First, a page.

1. On an inhale ground your back foot and extend through ankle, knee, hip, waist, chest, shoulder and arm sending top fingers forward and down to replace your forward hand on your front leg. Exhale and feel steady.

revolved triangle 2

2. Inhale and once again extend your spine, exhale engage core strongly. This time revolve towards your front leg. Up to five breaths to revolve through your waist, chest and shoulders. when your shoulders are inline with your bottom arm lift and extend your top arm.

3. Once again, engage abdominal and back muscles to stabilise, hold the pose for up to five breaths. Inhale space and softness, exhale strength and stability.

Progressive yogis: extend your sequence with a Revolved Half Moon Pose

4. On an inhale untwist and hang over your front leg. Hold here with natural breath, let your head and arms hang heavy, neck and back relax. Try to find a comfortable, still position and let go of effort, let the weight of your body deepen the pose.

Mountain Pose

or Tadasana

1. Bend both knees, ground feet, lightly draw in your core, curl up through your spine on an inhale. Exhale and step forward to mountain pose.


Repeat the sequence on your opposite side


Round off your session

Round off your yoga session by elevating your hard working legs for a few minutes. This can be as simple as lying on your back with your legs up the wall or for those in the know, Vipareeta Karani. Exit with care and lie on your back or side for one minute, mentally following your breath.


Yoga is a work-in

As well as being physical these poses inherently take your attention inwards to the realm of your mind and emotions. They are in-depth and provide an opportunity for you to observe and develop self awareness. That’s the extra element that yoga has to offer and why it can be so enlightening. There’s often a great sense of feeling lighter and brighter after yoga. I think yoga is wonderful, I hope you do too.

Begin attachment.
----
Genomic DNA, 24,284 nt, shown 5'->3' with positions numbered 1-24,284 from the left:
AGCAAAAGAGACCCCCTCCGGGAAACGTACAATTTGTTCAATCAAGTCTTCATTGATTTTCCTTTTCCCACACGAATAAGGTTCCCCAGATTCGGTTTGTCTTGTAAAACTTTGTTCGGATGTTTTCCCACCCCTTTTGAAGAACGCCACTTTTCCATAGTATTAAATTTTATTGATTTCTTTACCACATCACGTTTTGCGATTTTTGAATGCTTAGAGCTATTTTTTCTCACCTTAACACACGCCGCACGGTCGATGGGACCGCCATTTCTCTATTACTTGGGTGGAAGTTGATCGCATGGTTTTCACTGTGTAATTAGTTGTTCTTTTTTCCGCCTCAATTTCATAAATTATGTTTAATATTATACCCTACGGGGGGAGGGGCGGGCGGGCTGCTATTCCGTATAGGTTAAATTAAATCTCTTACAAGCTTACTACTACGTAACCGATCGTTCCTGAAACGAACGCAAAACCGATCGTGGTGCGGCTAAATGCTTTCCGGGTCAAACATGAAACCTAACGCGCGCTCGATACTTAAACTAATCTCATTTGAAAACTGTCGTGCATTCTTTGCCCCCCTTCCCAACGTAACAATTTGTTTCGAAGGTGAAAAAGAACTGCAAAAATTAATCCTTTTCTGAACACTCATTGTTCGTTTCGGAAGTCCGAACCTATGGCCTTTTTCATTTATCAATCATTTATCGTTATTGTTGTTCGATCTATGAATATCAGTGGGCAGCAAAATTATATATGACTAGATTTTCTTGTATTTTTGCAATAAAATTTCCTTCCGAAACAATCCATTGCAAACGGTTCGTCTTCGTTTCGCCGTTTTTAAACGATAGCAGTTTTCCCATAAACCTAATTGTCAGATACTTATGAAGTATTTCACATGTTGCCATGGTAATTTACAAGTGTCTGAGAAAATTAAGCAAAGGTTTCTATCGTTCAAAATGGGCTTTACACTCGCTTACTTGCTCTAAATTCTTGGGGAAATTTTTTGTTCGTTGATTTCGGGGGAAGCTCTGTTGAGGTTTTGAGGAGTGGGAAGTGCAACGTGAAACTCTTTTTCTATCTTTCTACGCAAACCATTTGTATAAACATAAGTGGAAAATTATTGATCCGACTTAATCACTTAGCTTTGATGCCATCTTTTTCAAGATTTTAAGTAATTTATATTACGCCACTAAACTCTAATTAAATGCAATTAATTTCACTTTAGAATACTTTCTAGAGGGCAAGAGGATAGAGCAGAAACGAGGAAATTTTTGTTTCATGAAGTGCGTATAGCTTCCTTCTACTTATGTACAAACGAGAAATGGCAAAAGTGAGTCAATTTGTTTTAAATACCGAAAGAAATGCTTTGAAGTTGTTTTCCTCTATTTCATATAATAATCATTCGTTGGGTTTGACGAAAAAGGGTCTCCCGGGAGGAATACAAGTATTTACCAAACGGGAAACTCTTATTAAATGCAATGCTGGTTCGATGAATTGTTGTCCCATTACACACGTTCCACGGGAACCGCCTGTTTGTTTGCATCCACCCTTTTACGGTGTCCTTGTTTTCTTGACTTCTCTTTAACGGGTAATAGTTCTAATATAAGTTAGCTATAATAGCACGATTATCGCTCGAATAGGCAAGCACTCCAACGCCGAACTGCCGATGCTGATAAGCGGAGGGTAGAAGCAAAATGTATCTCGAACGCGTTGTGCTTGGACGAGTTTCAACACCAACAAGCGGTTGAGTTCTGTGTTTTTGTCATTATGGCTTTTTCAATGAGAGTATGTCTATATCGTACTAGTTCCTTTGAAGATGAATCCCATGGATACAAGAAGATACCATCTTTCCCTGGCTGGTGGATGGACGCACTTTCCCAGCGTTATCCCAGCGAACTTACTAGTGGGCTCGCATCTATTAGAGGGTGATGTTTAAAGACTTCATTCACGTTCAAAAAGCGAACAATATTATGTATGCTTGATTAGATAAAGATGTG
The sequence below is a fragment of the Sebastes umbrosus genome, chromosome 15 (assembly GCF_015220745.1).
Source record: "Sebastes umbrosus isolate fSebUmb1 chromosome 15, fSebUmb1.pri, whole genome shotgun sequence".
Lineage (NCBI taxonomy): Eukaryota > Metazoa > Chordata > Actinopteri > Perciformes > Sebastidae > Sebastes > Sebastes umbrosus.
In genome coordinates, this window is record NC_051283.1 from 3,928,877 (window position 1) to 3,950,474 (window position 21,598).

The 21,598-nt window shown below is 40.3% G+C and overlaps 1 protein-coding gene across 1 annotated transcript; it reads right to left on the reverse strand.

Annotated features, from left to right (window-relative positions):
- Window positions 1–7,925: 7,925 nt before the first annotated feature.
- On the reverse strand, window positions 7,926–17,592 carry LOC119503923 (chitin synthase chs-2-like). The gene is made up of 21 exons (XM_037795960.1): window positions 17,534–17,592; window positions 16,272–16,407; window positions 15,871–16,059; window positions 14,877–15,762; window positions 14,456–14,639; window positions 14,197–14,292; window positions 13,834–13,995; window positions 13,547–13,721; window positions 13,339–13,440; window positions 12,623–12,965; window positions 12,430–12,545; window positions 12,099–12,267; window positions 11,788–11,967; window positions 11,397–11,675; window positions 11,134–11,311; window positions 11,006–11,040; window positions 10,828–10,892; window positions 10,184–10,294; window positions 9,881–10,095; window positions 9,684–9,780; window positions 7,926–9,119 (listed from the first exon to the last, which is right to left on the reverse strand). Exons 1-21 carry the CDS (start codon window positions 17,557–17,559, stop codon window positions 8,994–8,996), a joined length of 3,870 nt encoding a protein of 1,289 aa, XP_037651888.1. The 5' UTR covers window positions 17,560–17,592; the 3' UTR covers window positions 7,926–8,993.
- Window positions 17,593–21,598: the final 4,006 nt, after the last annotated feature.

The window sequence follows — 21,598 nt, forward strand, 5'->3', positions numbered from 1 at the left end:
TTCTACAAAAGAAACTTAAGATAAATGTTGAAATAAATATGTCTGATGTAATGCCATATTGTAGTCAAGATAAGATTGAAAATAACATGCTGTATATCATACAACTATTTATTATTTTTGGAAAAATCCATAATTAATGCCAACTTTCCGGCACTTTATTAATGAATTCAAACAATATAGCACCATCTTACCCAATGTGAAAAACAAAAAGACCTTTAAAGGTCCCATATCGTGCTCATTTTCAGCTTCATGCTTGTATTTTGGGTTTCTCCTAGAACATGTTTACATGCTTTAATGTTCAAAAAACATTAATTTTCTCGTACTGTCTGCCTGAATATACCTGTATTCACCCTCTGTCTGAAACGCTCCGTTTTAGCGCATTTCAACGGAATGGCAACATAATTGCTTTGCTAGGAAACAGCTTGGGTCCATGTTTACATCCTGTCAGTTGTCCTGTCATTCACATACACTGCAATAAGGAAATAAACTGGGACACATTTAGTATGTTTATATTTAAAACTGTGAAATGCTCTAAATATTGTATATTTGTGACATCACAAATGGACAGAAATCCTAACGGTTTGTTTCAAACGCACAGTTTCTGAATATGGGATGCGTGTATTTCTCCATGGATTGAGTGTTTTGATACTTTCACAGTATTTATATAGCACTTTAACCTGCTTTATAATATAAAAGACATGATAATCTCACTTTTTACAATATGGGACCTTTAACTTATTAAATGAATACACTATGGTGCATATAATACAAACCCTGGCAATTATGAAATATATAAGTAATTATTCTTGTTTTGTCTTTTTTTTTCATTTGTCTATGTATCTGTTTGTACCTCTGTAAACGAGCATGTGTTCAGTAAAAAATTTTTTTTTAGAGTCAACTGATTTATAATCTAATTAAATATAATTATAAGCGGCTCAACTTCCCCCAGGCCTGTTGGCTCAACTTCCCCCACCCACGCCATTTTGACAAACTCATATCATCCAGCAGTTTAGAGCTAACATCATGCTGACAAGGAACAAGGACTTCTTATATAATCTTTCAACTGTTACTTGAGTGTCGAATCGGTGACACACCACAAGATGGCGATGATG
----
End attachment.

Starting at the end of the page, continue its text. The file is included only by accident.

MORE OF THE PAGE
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For our current timetable of classes in Battersea click here.

Namaste. Claire


The Virabhadra Poses: A Warrior Yoga Sequence for Home Practice

The Virabhadra Poses: A Warrior Yoga Sequence for Home Practice

The Many Dimensions of Yoga

The illustration above is of Virabhadra, a fierce mythical warrior, and his stubborn, pigheaded father-in-law Daksha. I used the Hindu tale of Virabhadra as inspiration for this warrior yoga sequence for home practice and to highlight how yoga, as well as improving health and fitness, has many other dimensions to offer. Yoga is about health and fitness for your whole being, your physical body, your mind and the philosophical realm.

The Mythology Behind the Poses

Yoga uses mythical creatures and ancient tales to explain philosophical concepts. In the story behind the warrior poses we meet Lord Shiva battling his demons. In an act of revenge our hero, Lord Shiva, resolves to kill his pig headed and stubborn father in law Daksha. In anger he invokes Virabhadra, the fierce and powerful warrior and Daksha is slain. Realising the impact of this terrible act Shiva’s perspective shifts. He is filled with regret and remorse and seeks to right his terrible wrong. He directs his inner warrior towards understanding and compassion and brings his father in law back to life.

Symbolically this story depicts our relationship with ourselves and how we deal with aspects of our nature that we may dislike. It teaches us not to use force to change or expel our inadequacies and bad habits but instead to use our energy towards understanding ourselves and granting ourselves compassion. In this way, through yoga, we can recognise our complex natures and live more peacefully.